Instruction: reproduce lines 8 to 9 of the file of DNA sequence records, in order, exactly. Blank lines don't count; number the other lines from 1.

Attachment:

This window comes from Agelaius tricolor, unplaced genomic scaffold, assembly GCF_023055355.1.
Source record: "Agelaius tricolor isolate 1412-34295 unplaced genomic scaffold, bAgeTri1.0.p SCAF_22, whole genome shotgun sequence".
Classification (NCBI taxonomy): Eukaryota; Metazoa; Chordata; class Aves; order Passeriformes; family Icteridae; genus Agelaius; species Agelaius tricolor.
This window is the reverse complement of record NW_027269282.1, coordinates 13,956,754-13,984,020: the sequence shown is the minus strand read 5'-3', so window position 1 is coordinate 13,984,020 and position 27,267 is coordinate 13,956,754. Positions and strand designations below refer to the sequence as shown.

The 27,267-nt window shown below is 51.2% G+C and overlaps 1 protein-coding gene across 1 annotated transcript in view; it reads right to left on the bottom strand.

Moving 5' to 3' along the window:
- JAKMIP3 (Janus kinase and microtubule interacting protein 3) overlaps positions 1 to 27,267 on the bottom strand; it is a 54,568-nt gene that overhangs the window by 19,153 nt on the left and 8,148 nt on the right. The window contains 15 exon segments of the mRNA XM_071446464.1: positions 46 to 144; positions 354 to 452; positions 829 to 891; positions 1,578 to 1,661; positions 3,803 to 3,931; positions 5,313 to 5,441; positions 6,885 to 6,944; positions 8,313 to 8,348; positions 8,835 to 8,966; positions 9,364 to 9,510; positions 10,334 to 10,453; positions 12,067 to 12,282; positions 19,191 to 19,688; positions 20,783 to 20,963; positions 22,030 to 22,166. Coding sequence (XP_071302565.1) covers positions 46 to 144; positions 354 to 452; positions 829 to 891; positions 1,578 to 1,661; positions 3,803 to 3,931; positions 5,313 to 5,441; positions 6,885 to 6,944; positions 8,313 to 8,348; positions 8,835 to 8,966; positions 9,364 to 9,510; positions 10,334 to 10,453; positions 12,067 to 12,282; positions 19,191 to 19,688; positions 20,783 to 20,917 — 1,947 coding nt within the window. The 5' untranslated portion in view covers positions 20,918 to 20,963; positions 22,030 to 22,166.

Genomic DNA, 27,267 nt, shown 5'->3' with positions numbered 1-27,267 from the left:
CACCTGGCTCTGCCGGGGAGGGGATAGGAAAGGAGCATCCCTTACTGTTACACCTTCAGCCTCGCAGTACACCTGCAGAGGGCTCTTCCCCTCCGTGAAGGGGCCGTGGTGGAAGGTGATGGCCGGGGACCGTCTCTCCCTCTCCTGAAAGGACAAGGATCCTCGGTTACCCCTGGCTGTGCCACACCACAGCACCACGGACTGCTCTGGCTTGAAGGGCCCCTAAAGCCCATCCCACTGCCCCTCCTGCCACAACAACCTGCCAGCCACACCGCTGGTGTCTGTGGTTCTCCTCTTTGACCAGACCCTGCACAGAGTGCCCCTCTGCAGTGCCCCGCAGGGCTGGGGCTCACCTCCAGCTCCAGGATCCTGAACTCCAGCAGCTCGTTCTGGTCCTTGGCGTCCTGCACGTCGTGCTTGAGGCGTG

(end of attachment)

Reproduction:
Genomic DNA, 27,267 nt, shown 5'->3' with positions numbered 1-27,267 from the left:
CACCTGGCTCTGCCGGGGAGGGGATAGGAAAGGAGCATCCCTTACTGTTACACCTTCAGCCTCGCAGTACACCTGCAGAGGGCTCTTCCCCTCCGTGAAGGGGCCGTGGTGGAAGGTGATGGCCGGGGACCGTCTCTCCCTCTCCTGAAAGGACAAGGATCCTCGGTTACCCCTGGCTGTGCCACACCACAGCACCACGGACTGCTCTGGCTTGAAGGGCCCCTAAAGCCCATCCCACTGCCCCTCCTGCCACAACAACCTGCCAGCCACACCGCTGGTGTCTGTGGTTCTCCTCTTTGACCAGACCCTGCACAGAGTGCCCCTCTGCAGTGCCCCGCAGGGCTGGGGCTCACCTCCAGCTCCAGGATCCTGAACTCCAGCAGCTCGTTCTGGTCCTTGGCGTCCTGCACGTCGTGCTTGAGGCGTG